One Blood Book Review


One Blood Book Review

One Blood Book Review

The American church is in a critical moment in history. The scars and wounds of America’s past have been laid bare and are more apparent than ever. The present reality of systemic racism in the lives of minorities, the hurt from a divisive political landscape and the confusing, sometimes conflicting response within the church has illuminated the need for a biblical response and action going forward. Conferences, podcasts, sermons, blog articles and books have diagnosed how the American church arrived at this defining moment historically, socially, and politically. Yet there is a great need for a practical and theologically rooted response that demonstrates how the body of Christ can move forward as one. “One Blood” by John Perkins utilizes history and theology to aid the church in the journey forward. John Perkins humbly yet declaratively presents the essentials on how the church being a people of one blood can be minsters of biblical reconciliation. 

Perkins calls “One Blood” his manifesto to describe his parting contribution to the church’s progress in matters of race and the Gospel. With six decades of experience in the “reconciliation conversation”, Perkins has earned the right to speak authoritatively to other ministers of reconciliation, yet his work does not come across as dogmatic. Perkins strikes the perfect balance between practical instruction and theological reflection and authors a book for lay members and church leaders who seek to deepen their biblical understanding concerning race and reconciliation. Perkins argues that the work for biblical reconciliation must be done by a united reconciled church. After working with people and organizations both inside and outside of the church Perkins says,

“…I’m just now seeing clearly that the black church can’t fix this. And the white church can’t fix this. It must be the reconciled church, black and white Christians together imaging Christ to the world” (p. doudoune moncler 33).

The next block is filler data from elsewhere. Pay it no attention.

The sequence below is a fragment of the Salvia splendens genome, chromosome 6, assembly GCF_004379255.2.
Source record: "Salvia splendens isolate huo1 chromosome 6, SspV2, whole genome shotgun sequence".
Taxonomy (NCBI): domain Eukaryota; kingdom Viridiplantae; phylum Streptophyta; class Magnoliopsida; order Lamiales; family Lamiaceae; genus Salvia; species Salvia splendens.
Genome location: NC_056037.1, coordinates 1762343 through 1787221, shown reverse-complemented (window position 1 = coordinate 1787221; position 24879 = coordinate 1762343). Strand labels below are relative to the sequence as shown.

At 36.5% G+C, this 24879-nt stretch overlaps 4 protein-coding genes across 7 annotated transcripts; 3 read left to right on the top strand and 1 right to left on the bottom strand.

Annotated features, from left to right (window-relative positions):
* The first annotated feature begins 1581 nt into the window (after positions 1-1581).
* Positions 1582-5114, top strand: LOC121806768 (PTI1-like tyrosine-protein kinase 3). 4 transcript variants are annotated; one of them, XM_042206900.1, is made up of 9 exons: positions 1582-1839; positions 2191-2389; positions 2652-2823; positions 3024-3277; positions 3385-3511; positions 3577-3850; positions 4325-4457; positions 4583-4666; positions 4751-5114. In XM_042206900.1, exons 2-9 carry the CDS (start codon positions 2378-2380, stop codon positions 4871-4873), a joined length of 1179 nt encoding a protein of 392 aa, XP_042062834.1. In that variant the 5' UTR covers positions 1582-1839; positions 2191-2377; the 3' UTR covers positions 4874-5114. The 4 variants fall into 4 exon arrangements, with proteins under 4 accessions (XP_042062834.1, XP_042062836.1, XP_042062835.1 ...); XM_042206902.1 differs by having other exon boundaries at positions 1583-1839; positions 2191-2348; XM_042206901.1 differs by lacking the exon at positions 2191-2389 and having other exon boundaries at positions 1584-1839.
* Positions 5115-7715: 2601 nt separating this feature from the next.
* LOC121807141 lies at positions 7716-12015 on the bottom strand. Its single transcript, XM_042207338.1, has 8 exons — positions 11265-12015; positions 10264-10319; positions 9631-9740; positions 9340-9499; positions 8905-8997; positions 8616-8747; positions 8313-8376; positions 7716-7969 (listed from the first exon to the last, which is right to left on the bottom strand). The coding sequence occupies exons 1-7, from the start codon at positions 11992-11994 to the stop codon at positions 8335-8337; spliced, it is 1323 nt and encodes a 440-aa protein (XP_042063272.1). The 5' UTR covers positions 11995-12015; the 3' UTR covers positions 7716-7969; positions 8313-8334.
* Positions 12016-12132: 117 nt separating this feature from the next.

People who are reconciled to God and not reconciled to their brother illuminates an error in reading Scripture and living out biblical truths. Perkins writes that changing this status quo means “changing the way we read the Bible” and “being more alert to the ways that cultural prejudices have crept into our understanding of the Bible” (p. 47). While exegeting passages such as the angels heralding the Gospel in Luke 2, the creation of man in Genesis 1, and the formation of the multi ethnic church in Acts 10, Perkins demonstrates how Scripture supports a unified humanity because “God made all nations from one blood” (p. 50).

Perkins deconstructs the “myth of race”, which has plagued the American church for centuries, and demonstrates how the church should biblically view race. He challenges church leaders to participate in a “transformative journey” to embrace and teach a biblical Gospel (p. 52). Perkins illustrates his point drawing from Abraham’s journey to becoming the father of many nations. Moving from a stagnant and culturally comfortable place that does not promote biblical diversity will not be easy, but it is an urgent task for the American church if it is to answer the call of the Gospel to be ministers of reconciliation. Perkins writes, “Our only choice is to get on with our Abrahamic journey into the unknown and discomfort of all that it entails” (p. 51).

A diverse church realizes the Revelation 7:9 vision. After painting a picture of what the church must look like, Perkins addresses principles that the church must do. With pastoral care, theological awareness, and historical sensitivity, Perkins examines the church’s need to lament, confess, repent, forgive, persevere, love, and pray to become a united church. These principles must be driven by the reality that all members of the body of Christ are from one blood and are motivated to be reconciled to one another by the love of Christ.

In addition to Perkins’ wisdom and experience he includes stories from pastors who are leading multiethnic church bodies. These “Living it Out” inserts serve as models of local church bodies doing this work well. These stories support the idea that what Perkins is calling for is not idealistic or unrealistic, but the result of people intentionally loving each other well and putting forth unified efforts to reflect Christ to the world. 

One Blood is a necessary and important read for the church leader or lay member who desires to know how the church can specifically and effectively carry the mantle of biblical reconciliation. The fissures in the American church body today are results of incomplete Gospel presentations and shallow theological propositions. In One Blood, Perkins skillfully and winsomely presents a manifesto that deepens understanding the gospel and demonstrates an actionable way forward.